A lot has been said about the shooting of Michael Brown on the 9th of August this year. When it comes to the implications for racial equality, there’s little I can add, but while that might be the most important implication, it definitely isn’t the only one. After all, the colour of Michael Brown’s skin wasn’t the only reason why he got killed, and if we truly want to avoid these murders in the future, we’ll have to be aware of the other reasons as well.
So… let’s look at this from the point of view of Darren Wilson, the police officer who shot Michael Brown. What might have been the reasons for why he did what he did and what went through his mind? Of course, the details of the shooting are blurry and sometimes rather contradictory, but what seems clear is that there was some sort of scuffle through the window of the police car, after which the victim began running away, somehow causing the police officer to shoot him while he was already surrendering.
That is, of course, a terrible thing, and there is no excusing it, but there are definitely some reasons for it. What seems clear is that Wilson was, at least somewhere during the confrontation, awfully scared. So scared, in fact, that he completely lost his mind and shot a teenager who was clearly no longer a threat to him. But why?
The answer is complex, but part of it is that being a police officer in the US is scary at all times. Not only do a whole lot of people hate the police, seeing them not as human beings but as evil dictators in uniforms, but even worse, those people all have access to guns. As a police officer in the US, you do not have an advantage. You do not have more power than the criminals. All you have is a uniform that makes you stand out in a crowd while you’re constantly surrounded by people who hate you and who have the power to end your life. Worse still, you spend your life looking for those criminals rather than avoiding them, as if your job is to give them that opportunity to shoot you.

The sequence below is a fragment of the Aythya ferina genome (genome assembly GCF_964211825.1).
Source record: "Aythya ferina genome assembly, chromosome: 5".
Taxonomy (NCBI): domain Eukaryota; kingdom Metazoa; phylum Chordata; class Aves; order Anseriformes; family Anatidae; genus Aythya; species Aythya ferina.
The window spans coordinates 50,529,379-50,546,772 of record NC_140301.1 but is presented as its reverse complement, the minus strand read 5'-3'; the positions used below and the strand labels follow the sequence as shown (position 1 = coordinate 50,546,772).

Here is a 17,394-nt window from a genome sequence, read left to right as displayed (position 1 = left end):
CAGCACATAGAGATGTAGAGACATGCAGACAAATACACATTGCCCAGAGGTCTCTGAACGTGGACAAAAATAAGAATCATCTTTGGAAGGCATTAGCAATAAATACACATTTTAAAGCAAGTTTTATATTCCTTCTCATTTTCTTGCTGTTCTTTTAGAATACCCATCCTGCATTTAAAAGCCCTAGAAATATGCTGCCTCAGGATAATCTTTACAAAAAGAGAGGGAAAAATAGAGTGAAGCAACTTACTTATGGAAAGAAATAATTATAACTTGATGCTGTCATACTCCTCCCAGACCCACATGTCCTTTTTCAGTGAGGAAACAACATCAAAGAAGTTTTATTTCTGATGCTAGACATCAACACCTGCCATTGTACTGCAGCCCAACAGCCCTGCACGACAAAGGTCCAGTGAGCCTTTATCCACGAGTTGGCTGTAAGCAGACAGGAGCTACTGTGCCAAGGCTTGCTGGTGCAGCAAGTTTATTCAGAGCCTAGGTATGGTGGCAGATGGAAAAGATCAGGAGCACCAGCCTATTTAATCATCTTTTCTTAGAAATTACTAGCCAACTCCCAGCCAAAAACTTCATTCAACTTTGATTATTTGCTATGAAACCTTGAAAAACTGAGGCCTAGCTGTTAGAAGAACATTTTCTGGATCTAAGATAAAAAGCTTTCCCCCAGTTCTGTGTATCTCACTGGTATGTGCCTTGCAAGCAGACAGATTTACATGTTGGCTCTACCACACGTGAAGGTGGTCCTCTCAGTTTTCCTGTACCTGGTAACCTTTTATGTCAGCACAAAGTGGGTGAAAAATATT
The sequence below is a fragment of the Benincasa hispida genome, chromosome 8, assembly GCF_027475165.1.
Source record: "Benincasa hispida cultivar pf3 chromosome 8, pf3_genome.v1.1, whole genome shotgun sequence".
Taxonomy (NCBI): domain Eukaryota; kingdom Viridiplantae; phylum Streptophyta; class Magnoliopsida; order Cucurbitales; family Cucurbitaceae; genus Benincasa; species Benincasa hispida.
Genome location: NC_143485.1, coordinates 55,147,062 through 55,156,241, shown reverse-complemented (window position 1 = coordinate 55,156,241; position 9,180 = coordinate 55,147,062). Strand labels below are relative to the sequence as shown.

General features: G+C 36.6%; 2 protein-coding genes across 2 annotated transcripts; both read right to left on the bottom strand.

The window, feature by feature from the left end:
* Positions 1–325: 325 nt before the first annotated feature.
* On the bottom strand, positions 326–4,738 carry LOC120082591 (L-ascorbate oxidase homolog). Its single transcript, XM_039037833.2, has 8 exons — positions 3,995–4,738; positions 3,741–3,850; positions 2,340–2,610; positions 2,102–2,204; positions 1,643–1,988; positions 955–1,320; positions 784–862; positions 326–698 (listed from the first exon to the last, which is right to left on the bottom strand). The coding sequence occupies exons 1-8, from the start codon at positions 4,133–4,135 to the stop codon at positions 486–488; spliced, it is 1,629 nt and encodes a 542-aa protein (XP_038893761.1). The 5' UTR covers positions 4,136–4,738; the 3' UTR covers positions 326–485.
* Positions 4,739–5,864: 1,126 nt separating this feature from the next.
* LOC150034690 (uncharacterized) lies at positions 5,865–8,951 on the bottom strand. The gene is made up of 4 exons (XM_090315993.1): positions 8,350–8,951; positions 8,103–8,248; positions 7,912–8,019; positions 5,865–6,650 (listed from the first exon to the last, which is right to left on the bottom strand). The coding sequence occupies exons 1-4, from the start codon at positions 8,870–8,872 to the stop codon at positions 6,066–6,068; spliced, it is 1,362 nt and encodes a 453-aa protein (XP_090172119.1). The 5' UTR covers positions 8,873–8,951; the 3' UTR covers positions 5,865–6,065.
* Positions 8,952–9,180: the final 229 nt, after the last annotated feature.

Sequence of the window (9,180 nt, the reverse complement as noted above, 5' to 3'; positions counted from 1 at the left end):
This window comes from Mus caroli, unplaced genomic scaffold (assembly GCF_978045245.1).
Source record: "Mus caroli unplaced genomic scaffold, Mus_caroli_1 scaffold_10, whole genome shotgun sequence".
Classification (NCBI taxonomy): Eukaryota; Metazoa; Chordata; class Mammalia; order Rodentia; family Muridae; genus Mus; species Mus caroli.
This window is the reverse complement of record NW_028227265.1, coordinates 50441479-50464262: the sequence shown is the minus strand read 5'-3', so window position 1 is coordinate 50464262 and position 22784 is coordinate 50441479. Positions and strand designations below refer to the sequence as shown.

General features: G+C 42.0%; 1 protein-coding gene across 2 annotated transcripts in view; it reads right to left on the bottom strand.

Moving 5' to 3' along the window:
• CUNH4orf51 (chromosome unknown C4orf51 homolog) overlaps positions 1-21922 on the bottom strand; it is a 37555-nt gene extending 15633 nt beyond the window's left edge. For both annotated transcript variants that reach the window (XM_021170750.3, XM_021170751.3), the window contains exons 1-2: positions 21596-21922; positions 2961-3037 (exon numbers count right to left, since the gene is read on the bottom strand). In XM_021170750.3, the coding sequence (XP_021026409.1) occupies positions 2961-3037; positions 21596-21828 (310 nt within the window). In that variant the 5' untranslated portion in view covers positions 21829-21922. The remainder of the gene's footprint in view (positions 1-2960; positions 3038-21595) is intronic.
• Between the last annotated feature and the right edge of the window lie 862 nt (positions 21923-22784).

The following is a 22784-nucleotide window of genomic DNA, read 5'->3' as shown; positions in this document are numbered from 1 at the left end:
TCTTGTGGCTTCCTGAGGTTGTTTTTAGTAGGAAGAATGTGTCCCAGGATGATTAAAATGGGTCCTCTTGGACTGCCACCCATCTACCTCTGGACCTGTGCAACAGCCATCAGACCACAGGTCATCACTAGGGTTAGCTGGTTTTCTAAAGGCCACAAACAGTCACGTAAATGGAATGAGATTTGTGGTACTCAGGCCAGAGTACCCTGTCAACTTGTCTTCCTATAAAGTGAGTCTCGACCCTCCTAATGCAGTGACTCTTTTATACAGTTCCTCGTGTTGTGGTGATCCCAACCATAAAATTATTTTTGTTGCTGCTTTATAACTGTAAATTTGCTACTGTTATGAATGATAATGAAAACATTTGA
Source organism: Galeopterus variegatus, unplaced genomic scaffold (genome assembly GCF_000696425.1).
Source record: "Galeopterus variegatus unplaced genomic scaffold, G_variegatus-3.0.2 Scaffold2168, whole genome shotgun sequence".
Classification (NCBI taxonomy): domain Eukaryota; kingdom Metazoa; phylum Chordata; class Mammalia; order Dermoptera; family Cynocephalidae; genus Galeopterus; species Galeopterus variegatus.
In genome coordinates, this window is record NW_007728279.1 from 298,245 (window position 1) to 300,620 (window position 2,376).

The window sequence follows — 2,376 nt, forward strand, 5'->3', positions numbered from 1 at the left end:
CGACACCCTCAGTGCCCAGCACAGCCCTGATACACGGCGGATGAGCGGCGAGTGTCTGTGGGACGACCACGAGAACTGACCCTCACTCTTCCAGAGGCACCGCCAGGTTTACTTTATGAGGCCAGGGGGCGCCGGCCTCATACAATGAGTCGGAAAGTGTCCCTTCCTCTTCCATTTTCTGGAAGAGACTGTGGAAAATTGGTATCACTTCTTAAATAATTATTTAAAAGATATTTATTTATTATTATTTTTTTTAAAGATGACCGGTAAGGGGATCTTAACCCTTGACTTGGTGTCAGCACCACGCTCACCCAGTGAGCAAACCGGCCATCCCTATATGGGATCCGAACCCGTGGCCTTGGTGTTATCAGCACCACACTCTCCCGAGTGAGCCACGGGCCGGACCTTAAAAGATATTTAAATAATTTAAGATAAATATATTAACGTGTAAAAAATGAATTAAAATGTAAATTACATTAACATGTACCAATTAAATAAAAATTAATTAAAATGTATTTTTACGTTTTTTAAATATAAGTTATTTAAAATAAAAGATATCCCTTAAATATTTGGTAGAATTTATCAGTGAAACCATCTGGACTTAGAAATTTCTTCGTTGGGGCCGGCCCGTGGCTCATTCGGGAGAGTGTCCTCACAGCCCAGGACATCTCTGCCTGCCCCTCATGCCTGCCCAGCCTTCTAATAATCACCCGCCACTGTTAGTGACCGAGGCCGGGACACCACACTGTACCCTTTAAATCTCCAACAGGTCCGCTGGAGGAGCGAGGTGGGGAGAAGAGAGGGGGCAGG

It’s no wonder, then, that each year well over a hundred police officers are killed on duty, or that while the killing of a police officer in the UK, or anywhere in Europe for that matter, makes headline news, in the US, it’s not even possible to get an accurate figure because not every death is reported. Perhaps it is even no wonder, then, that small towns like Keene, New Hampshire purchase armoured, military vehicles to “counter the threat of terrorism”, as John Oliver rather brilliantly points out. After all, how else are they going to protect themselves, in a country in which bearing a gun is considered normal?
Darren Wilson, as an individual, made a brutal decision that went at the loss of the life of a teenager. But whether the victims are armed or not is hardly relevant, in any of these cases. As a police officer, you have to deal with possibly-armed suspects all day, so it becomes only logical to assume that everyone you meet does in fact have a gun. It’s the best way to protect your own life. That in no way means that Wilson was right to shoot Brown while he was basically on his knees, but it shows that there are other reasons to consider. Reasons that are much more easily tackled, that are not rooted in subconscious prejudice, but just in written laws that can be changed if only people wanted it to change.
If we truly want the US police force to improve, getting rid of that second amendment would be a good start.
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